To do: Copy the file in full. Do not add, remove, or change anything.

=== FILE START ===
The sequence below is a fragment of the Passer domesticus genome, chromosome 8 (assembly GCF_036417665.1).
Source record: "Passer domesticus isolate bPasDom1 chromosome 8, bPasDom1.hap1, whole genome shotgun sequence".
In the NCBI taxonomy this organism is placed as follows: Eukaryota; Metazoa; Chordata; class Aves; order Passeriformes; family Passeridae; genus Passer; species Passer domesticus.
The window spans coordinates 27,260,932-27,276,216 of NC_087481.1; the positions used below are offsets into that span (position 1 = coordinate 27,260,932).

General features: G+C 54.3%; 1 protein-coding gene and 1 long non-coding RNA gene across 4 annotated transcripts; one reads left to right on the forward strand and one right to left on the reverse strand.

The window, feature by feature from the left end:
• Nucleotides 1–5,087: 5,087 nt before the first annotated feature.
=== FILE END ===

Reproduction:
The sequence below is a fragment of the Passer domesticus genome, chromosome 8 (assembly GCF_036417665.1).
Source record: "Passer domesticus isolate bPasDom1 chromosome 8, bPasDom1.hap1, whole genome shotgun sequence".
In the NCBI taxonomy this organism is placed as follows: Eukaryota; Metazoa; Chordata; class Aves; order Passeriformes; family Passeridae; genus Passer; species Passer domesticus.
The window spans coordinates 27,260,932-27,276,216 of NC_087481.1; the positions used below are offsets into that span (position 1 = coordinate 27,260,932).

General features: G+C 54.3%; 1 protein-coding gene and 1 long non-coding RNA gene across 4 annotated transcripts; one reads left to right on the forward strand and one right to left on the reverse strand.

The window, feature by feature from the left end:
• Nucleotides 1–5,087: 5,087 nt before the first annotated feature.